Dissertation Abstracts

Personnel Policy in Shrinking Municipalities. East Germany, West Germany and Poland in Comparison

Author: Bartl, Walter , walter.bartl@soziologie.uni-halle.de
Department: Institute of Sociology
University: Martin-Luther-University Halle-Wittenberg, Germany
Supervisor: Prof. Dr. Reinhold Sackmann
Year of completion: 2010
Language of dissertation: German

Keywords: Demographic change , Local Government , Public Administration , Personnel policy
Areas of Research: Population , Regional and Urban Development , Political Sociology


An unintended consequence of the transformation process in Central and Eastern Europe was a decline in fertility rates and in many cases outmigration leading to an accelerated ageing and decline of populations. These general demographic changes are more heterogeneous on a local level which points to a coexistence of growing and shrinking municipalities. Shrinking population numbers are a problem at the local level since apart from local public administration in a more narrow sense many public services are provided at this level. It is likely that demand for these services will decline with declining population numbers leading to overcapacities and rising unit costs if supply structures cannot be adapted in the short run.

The internal labour markets of the public sector are said to be quite inflexible in their reactions to declines in demand for mass layoffs are usually avoided in favour of "natural" fluctuation combined with recruitment being reduced to a minimum (or zero). The latter response pattern in turn is likely to produce certain second order problems for organisational demography since the workforce of local entities is cut off from new knowledge (carried by new entrants). How do local decision makers perceive of demographic change in shrinking municipalities and how do they respond in their personnel policies?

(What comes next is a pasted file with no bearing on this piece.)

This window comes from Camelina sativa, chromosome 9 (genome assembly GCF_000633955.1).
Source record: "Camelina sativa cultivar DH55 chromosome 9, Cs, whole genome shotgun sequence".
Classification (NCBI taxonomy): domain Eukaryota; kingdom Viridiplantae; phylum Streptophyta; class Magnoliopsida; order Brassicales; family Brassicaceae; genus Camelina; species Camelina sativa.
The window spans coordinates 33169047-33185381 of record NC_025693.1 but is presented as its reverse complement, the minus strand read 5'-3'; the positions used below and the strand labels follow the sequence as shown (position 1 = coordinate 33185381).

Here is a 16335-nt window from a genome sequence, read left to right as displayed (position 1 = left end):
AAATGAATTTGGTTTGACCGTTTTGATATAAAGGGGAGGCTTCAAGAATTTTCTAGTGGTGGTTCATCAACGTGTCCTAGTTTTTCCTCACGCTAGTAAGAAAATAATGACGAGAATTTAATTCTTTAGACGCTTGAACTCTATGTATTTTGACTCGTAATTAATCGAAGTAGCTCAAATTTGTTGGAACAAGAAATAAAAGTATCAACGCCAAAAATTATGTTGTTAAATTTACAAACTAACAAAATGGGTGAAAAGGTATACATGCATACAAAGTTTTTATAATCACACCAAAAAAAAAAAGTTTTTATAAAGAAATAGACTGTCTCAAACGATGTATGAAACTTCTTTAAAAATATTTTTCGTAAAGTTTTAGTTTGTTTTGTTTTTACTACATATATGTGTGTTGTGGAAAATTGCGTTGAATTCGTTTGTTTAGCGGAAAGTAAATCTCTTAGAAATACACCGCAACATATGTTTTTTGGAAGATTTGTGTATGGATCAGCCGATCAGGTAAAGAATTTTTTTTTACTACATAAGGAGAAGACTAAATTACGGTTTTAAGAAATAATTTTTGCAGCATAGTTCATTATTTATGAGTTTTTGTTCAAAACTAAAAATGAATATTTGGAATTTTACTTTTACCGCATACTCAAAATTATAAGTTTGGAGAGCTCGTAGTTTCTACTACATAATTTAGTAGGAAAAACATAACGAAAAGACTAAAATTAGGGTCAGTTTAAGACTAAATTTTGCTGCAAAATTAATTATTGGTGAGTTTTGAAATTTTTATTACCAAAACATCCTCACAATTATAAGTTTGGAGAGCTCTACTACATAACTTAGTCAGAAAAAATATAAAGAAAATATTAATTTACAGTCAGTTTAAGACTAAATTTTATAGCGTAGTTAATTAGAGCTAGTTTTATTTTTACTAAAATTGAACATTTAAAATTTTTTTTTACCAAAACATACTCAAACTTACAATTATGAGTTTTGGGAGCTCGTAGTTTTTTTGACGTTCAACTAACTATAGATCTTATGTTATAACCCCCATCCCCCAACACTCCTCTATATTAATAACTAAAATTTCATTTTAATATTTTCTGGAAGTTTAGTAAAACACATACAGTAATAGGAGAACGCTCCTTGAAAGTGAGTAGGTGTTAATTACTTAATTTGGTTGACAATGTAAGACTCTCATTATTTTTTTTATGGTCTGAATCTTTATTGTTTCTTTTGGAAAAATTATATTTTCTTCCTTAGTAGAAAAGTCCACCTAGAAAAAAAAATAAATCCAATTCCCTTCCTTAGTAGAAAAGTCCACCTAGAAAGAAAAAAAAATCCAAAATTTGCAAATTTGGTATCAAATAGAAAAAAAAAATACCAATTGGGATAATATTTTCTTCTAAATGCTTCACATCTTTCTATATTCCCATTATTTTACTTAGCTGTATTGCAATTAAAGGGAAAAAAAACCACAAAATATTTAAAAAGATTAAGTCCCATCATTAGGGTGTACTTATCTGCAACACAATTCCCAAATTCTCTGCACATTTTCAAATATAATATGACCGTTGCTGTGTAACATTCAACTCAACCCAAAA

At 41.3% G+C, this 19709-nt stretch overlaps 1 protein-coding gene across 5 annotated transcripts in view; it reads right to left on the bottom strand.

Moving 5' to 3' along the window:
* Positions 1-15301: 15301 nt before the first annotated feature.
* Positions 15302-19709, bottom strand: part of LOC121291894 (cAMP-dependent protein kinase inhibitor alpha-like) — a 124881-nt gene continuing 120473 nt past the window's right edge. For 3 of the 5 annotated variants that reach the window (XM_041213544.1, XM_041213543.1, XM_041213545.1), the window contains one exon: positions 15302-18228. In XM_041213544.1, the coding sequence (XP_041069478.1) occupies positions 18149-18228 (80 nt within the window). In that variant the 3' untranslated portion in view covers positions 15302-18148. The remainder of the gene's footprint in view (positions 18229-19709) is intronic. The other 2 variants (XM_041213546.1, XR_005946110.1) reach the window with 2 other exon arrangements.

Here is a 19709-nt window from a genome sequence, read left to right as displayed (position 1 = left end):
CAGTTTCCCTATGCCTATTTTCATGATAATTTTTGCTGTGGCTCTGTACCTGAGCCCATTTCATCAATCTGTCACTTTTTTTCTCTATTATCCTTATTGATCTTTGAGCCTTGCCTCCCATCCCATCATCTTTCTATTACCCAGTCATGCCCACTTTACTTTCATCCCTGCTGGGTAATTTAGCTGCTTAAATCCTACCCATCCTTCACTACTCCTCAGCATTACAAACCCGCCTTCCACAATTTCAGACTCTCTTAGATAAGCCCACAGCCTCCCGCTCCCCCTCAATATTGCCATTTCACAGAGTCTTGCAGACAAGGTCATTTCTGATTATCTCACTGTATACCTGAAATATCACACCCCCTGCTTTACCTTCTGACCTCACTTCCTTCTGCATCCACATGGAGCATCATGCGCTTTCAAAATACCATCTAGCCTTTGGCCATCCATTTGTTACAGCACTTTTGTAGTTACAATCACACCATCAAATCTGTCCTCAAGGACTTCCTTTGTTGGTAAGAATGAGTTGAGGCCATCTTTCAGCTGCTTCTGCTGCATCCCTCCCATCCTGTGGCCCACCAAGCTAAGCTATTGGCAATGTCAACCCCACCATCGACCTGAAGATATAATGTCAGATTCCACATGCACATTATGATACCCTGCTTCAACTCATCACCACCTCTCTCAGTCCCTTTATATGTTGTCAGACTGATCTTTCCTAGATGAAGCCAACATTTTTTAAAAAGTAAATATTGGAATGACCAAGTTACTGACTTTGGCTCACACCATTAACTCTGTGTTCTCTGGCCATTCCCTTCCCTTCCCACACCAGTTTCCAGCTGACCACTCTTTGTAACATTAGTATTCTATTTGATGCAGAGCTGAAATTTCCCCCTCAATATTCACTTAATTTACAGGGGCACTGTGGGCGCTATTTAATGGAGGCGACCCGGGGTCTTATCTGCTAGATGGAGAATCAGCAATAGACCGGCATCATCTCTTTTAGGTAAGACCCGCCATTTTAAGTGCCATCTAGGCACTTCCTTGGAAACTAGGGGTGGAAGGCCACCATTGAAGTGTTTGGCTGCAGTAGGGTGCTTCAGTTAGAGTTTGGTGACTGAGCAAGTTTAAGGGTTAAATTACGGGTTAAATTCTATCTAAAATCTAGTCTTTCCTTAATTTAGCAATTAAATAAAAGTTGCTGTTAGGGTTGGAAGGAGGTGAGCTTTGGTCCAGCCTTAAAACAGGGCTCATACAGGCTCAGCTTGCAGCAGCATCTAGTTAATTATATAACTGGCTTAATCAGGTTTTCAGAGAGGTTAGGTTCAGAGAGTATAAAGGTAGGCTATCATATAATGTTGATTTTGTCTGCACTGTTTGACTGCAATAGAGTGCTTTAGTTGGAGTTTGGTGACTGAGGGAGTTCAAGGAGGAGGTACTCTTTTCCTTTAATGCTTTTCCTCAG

The dissertation is based on 95 expert interviews in 21 municipalities from East Germany, West Germany and Poland. It comparatively looks, first, at institutional mechanisms translating demographic decline into an administrative problem for local governments. Second, it reconstructs organisational frames of demographic decline, and third, relates these frames to organisational coping strategies of local governments. Here, the focus is on strategies relevant for human resource management, since personnel costs account for one quarter to one third of the municipal budget in Germany and Poland. Fourth, the dissertation evaluates to wich extent the interviewees perceive the typical closure of the internal labour market in cases in times of cutbacks as generating unintended second order problems.